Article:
Effects of Vocal Exercises for Spasmodic Dysphonia

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University of Wisconsin (UW)




Adductor Spasmodic Dysphonia


Behavioral: Voice Exercise

Study type


Funder types




Details and patient eligibility


The purpose of this study is to assess the effect of voice exercise and voice rest on subject's perception of vocal handicap and communicative participation following Botox injections for adductor spasmodic dysphonia.

Full description

Spasmodic dysphonia (SD) is a neurological disorder characterized by involuntary spasms of the vocal folds resulting in a strained and strangled voice quality. This disorder is quite disabling to patients who suffer from it, particularly affecting patients' quality of life. Botulinum toxin (Botox) has been found to be the most effective treatment for SD. The Botox is injected into the affected muscle resulting in temporary weakening of the muscle. The patients return for injections on average every 3 - 6 months. There is a suggestion in the literature that increased diffusion of the Botox injectate could improve the effects of the injection. Furthermore, there is literature supporting the use of exercise to increase the diffusion of the Botox. Previous research examined the use of voluntary muscle activity vs. rest immediately following Botox injection for writer's cramp. It was found that the active condition resulted in greater reduction of muscle strength in the injected muscle. Another small study of 9 patients implemented intense exercise comprised of loud reading for one hour and a rest condition of total voice rest for 24 hours. They found that the exercise condition resulted in improved scores on the voice related-quality of life (V-RQOL) measure and concluded that improvement in results of Botox injections may be achieved more consistently with the implementation of exercise following the injection. The exercise used in this study was intense and may be contrary to the overall benefit as the subjects may experience phonotrauma. Timing of the exercise post-injection may also be a factor. Previous literature review revealed combined modality treatment of Botox injection only, Botox with therapy and Botox with sham treatment. They found no significant differences in acoustic stability, V-RQOL, or duration of injection benefit. However, the exercise was initiated 3 weeks post-injection and completed once per week for 5 weeks. Investigators aim to identify what might improve or extend the duration of botox injections for adductor Spasmodic dysphonia.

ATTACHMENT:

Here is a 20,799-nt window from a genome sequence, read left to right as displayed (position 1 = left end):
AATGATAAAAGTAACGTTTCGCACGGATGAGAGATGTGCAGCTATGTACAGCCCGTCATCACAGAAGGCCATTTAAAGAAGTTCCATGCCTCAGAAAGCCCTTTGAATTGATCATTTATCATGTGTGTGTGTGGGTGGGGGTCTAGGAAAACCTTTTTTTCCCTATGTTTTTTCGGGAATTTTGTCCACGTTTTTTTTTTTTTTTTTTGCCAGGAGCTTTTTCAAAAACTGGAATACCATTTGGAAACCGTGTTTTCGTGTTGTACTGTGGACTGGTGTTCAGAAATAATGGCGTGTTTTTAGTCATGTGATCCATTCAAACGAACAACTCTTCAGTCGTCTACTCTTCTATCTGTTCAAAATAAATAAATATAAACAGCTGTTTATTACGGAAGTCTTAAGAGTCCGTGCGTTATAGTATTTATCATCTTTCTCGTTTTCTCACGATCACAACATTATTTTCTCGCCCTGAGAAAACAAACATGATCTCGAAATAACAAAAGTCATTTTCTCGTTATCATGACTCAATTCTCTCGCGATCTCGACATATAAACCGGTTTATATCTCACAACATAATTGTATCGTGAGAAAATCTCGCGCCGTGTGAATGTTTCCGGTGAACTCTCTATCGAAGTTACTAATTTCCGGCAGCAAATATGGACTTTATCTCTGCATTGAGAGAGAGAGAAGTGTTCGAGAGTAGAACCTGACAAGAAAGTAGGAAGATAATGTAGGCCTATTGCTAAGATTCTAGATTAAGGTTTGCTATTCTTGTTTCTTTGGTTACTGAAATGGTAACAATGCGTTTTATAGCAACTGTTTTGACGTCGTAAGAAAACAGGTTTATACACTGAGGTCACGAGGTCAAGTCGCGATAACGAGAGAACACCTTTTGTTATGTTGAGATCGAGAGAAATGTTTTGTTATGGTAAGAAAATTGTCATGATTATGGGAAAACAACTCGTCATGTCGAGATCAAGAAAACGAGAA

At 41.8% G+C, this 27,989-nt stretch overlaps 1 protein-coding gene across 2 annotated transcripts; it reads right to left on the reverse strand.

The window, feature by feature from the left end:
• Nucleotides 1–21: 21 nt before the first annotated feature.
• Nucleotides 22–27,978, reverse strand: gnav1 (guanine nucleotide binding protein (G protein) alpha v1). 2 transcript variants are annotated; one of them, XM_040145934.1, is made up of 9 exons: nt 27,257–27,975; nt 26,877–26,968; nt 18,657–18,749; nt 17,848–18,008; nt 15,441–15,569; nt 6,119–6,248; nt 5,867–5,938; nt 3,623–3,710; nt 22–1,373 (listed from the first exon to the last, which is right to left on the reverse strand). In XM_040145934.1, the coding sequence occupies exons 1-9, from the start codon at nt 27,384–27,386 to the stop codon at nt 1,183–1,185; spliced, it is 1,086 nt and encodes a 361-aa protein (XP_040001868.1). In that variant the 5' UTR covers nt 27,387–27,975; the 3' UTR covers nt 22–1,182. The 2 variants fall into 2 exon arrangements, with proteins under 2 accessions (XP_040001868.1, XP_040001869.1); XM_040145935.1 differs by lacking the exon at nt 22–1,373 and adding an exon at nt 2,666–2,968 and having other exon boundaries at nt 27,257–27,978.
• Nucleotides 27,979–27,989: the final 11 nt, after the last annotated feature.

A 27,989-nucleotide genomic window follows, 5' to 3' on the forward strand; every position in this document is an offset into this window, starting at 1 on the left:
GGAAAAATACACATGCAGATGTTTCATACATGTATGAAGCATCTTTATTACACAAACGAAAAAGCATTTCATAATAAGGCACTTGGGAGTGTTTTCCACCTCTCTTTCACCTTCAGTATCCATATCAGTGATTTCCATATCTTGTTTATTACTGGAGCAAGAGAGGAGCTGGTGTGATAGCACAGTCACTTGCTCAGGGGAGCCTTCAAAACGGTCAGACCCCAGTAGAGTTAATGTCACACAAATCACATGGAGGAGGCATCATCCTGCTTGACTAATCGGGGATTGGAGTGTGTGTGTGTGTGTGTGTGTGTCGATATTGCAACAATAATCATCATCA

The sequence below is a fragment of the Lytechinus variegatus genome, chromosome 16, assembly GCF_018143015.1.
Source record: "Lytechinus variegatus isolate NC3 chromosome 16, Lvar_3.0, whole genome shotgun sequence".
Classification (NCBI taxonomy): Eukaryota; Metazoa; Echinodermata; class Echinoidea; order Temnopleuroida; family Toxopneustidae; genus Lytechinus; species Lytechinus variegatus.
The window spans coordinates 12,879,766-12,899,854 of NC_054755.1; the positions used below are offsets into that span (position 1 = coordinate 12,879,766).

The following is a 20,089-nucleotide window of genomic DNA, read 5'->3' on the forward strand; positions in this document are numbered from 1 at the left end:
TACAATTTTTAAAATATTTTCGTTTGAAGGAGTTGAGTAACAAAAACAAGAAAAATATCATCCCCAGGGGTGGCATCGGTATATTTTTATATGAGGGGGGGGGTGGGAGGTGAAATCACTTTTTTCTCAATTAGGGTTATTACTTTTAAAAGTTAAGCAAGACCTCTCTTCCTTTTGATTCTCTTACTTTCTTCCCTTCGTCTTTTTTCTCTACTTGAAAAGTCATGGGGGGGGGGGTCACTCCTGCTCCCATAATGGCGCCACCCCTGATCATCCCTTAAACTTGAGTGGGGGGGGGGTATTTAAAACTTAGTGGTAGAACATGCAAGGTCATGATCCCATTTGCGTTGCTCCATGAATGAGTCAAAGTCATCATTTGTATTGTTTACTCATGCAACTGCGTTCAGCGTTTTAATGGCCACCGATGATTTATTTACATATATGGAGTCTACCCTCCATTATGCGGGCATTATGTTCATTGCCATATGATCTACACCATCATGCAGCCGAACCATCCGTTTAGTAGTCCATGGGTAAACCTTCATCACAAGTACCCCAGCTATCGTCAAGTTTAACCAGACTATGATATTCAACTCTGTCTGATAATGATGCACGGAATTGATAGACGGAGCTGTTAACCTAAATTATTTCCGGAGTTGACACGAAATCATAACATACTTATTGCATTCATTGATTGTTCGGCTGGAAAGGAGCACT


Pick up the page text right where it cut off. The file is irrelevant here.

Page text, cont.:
15 patients




21 to 70 years old


No Healthy Volunteers

Inclusion criteria

  • Female
  • 21-70 age
  • Diagnosed with pure adductor spasmodic dysphonia
  • Completed 2 consecutive standard of care Botox injection into the thyroarytenoid (TA) and/or thyroarytenoid/lateral cricoarytenoid (TA/LCA) junction with the same dosage

Exclusion criteria

  • Receiving Botox to other laryngeal or supraglottic musculature
  • Other neuro-laryngological conditions
  • Those with an average of less than two injections per year

Trial design

Primary purpose

Supportive Care



Interventional model

Parallel Assignment


None (Open label)

15 participants in 2 patient groups

Voice Exercise
Active Comparator group
Randomized participants in this group will undergo 45 minutes of voice exercise, including sustained pitches and pitch glides on a variety of different vocal facilitators.
Behavioral: Voice Exercise
Voice Rest
No Intervention group
Randomized participants in this group will undergo 45 minutes of voice rest.

Trial contacts and locations



Data sourced from clinicaltrials.gov

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